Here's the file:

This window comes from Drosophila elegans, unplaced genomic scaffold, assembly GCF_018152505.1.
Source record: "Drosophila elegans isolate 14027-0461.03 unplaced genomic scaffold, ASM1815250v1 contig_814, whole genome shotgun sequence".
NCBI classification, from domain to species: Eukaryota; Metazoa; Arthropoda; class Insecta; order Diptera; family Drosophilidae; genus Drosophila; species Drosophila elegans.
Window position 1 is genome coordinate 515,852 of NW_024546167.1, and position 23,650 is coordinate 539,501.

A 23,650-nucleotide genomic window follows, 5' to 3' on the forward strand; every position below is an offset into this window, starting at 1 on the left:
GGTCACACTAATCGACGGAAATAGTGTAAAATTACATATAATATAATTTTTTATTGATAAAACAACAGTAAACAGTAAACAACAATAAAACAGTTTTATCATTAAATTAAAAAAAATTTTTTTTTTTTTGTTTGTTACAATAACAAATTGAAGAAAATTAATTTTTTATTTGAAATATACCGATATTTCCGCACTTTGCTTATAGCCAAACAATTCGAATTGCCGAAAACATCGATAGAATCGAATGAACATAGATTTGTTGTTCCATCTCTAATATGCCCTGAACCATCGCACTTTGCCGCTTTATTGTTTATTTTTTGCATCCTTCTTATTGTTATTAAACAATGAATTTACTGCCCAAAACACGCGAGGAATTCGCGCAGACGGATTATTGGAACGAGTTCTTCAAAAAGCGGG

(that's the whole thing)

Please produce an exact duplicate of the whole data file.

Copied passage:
This window comes from Drosophila elegans, unplaced genomic scaffold, assembly GCF_018152505.1.
Source record: "Drosophila elegans isolate 14027-0461.03 unplaced genomic scaffold, ASM1815250v1 contig_814, whole genome shotgun sequence".
NCBI classification, from domain to species: Eukaryota; Metazoa; Arthropoda; class Insecta; order Diptera; family Drosophilidae; genus Drosophila; species Drosophila elegans.
Window position 1 is genome coordinate 515,852 of NW_024546167.1, and position 23,650 is coordinate 539,501.

A 23,650-nucleotide genomic window follows, 5' to 3' on the forward strand; every position below is an offset into this window, starting at 1 on the left:
GGTCACACTAATCGACGGAAATAGTGTAAAATTACATATAATATAATTTTTTATTGATAAAACAACAGTAAACAGTAAACAACAATAAAACAGTTTTATCATTAAATTAAAAAAAATTTTTTTTTTTTTGTTTGTTACAATAACAAATTGAAGAAAATTAATTTTTTATTTGAAATATACCGATATTTCCGCACTTTGCTTATAGCCAAACAATTCGAATTGCCGAAAACATCGATAGAATCGAATGAACATAGATTTGTTGTTCCATCTCTAATATGCCCTGAACCATCGCACTTTGCCGCTTTATTGTTTATTTTTTGCATCCTTCTTATTGTTATTAAACAATGAATTTACTGCCCAAAACACGCGAGGAATTCGCGCAGACGGATTATTGGAACGAGTTCTTCAAAAAGCGGG